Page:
Hanga Roa is the only town on Easter Island, and virtually all of the island's 3,800 residents live here. In spite of LAN Airlines increasing its flights to seven per week, bringing in more and more tourists, Hanga Roa still holds on to its quintessentially laid-back ambience. Many of the town's roads outside of the main commercial area are unpaved, and laws prohibiting ownership by nonislanders means the town has grown organically and has thus far avoided encroachment by high-rise resorts and chain stores. It's not a terribly sophisticated place, but then that is part of its appeal. Nearly all of Hanga Roa's residents earn a living from tourism, and the "downtown" area is replete with simple hotels and guesthouses, shops, tour companies, and restaurants. You don't need a car to see Hanga Roa, just your feet, and part of the enjoyment of visiting is simply strolling around and taking in the town's mellow charm.

While here, you'll want to visit the Museo Antopológico Sebastián Englert in the Tahai Sector (tel. 32/255-1020; www.museorapanui.cl; Tues-Fri 9:30am-12:30pm and 2-5:30pm, Sat-Sun 9:30am-12:30pm; admission $2/£1.30), and the Biblioteca William Mulloy (Tues-Sat 9:30am-12:30pm). The museum focuses more on ethnology than archaeology, but there is a tiny display of artifact replicas. The museum's bookstore and the excellent Mulloy library are stocked with diverse literature and photo books about Easter Island. They occasionally hold free lectures in both English and Spanish on recent archaeological research and theories. Also worth visiting, especially during Mass on Sundays (in both Rapu Nui and Spanish) is the Iglesia Hanga Roa, located at Te Pito o Te Henua and Tu'u Koihu streets. Inside are intricate wood carvings that illustrate the adaptation of Rapa Nui culture to Catholicism, while outside to the right are the tombs dating back to the mid-1800s of several important Catholic priests who lived on the island.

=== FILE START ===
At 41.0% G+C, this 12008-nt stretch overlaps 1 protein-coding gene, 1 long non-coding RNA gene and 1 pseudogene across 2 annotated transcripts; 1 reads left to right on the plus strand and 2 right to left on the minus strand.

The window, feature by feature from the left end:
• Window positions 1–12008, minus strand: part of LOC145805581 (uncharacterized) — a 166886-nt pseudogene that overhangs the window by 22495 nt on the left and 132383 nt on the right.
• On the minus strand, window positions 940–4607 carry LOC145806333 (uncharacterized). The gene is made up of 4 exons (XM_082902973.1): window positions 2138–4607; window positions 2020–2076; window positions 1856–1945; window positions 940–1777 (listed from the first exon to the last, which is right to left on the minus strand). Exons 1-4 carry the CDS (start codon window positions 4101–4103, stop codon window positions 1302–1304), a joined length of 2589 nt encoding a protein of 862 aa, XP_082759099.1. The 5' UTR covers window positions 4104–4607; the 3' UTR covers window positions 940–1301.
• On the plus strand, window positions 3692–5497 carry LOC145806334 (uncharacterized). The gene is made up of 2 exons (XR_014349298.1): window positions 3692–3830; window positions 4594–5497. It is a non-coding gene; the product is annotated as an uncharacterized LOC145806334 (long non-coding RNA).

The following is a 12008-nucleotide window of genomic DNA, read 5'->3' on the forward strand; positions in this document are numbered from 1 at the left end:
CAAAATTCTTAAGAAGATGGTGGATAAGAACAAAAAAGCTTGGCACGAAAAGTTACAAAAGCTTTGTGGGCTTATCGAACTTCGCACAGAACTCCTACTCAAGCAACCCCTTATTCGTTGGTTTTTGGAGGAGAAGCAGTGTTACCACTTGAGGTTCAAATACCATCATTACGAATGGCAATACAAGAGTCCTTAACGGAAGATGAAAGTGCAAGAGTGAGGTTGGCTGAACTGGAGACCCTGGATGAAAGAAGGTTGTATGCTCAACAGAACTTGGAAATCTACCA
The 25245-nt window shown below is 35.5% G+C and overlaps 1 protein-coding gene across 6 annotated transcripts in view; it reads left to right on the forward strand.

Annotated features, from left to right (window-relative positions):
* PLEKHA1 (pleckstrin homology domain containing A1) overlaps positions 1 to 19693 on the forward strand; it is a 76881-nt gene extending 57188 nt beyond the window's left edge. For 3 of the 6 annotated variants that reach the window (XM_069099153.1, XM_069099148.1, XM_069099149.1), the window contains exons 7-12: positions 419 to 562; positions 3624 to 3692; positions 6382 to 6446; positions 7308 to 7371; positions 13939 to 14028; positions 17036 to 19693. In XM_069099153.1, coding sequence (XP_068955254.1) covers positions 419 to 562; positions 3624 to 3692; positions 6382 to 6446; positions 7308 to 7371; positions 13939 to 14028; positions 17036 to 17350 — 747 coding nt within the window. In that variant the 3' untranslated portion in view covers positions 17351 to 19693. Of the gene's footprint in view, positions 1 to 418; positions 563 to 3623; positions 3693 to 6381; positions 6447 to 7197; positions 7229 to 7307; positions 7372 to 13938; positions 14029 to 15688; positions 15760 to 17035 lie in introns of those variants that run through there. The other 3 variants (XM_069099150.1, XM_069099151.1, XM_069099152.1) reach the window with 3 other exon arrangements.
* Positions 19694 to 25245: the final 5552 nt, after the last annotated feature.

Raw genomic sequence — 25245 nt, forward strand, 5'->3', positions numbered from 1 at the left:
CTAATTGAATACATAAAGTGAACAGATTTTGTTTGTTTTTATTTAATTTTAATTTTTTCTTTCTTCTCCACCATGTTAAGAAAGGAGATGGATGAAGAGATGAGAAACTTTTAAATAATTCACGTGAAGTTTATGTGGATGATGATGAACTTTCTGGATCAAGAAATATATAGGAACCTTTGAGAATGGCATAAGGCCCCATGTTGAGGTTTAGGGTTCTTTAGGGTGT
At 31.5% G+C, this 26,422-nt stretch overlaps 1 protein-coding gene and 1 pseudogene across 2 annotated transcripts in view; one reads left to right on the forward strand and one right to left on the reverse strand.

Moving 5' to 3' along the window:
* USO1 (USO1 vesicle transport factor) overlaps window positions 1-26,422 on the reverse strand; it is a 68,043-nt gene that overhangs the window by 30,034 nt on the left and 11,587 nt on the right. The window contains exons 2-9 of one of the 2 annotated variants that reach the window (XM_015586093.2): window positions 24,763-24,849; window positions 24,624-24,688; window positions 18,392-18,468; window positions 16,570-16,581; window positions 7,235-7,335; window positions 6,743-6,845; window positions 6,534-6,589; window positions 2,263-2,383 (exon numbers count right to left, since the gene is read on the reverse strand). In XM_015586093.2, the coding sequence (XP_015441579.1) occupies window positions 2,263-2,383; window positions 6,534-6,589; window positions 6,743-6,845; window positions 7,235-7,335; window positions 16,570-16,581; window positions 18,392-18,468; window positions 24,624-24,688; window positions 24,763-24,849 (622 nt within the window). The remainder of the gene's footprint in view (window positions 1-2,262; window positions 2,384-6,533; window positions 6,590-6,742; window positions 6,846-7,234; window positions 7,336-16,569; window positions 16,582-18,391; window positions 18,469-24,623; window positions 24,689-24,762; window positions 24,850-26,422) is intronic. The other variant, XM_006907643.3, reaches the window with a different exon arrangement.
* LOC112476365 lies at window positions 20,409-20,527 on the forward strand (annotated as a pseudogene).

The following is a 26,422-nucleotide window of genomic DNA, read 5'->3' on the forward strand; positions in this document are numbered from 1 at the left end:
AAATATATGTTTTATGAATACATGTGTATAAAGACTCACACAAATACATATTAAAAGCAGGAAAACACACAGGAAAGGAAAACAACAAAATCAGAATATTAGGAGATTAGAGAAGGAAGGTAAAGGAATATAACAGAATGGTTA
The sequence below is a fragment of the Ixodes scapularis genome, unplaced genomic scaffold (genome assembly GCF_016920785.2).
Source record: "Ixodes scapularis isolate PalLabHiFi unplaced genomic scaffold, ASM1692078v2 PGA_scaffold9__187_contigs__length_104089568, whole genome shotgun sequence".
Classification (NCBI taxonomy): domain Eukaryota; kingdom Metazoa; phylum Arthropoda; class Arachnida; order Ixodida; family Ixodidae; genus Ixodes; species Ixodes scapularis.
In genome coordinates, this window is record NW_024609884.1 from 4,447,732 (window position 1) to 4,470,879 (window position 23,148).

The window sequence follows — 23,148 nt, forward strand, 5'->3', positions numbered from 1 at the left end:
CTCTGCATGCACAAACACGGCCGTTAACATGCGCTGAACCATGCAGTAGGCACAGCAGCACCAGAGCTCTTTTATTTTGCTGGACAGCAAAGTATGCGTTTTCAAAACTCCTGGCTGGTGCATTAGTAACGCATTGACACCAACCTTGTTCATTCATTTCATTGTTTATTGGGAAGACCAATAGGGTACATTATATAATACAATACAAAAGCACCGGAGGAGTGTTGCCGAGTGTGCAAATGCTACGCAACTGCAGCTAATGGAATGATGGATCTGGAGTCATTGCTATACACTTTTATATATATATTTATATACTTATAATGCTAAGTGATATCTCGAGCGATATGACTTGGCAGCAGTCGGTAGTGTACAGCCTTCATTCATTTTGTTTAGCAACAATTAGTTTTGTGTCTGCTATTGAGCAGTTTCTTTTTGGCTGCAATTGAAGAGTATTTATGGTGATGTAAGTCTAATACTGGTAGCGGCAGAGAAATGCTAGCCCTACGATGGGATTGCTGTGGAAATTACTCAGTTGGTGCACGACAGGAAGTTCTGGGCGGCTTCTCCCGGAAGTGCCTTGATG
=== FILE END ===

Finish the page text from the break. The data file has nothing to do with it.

The best displays of moais lie scattered around the island, but there are two broken moai at Ahu Tautira overlooking the Caleta Hanga Roa harbor, where there are several of the best cafes and restaurants and both dive shops. If you look around under the dive boats, you can usually spot a green sea turtle floundering about.

For a better archaeological excursion near town, visit one of the island's best reconstructions of an ahu (ceremonial altar) at Ahu Tahai, past the island's colorful cemetery and near the museum. There are actually three ahus here: The first is Ahu Vai Uri, with five reconstructed moai, followed by the solitary Tahai moai, and the Ahu Ko Te Riko, with its topknot and coral and obsidian eyes. The moais front a grassy expanse with stone walls and a canoe ramp; here you'll also see the oval foundations of a hare paenga, or "boathouse," so-called for the traditional home's resemblance to a capsized boat. There is no better place to watch a sunset than at Tahai, so bring your camera and join your tourist brethren for a superb photo session.

There are fine beaches at Anakena and Ovahe, but Playa Pea near the harbor has a rock pool for swimming.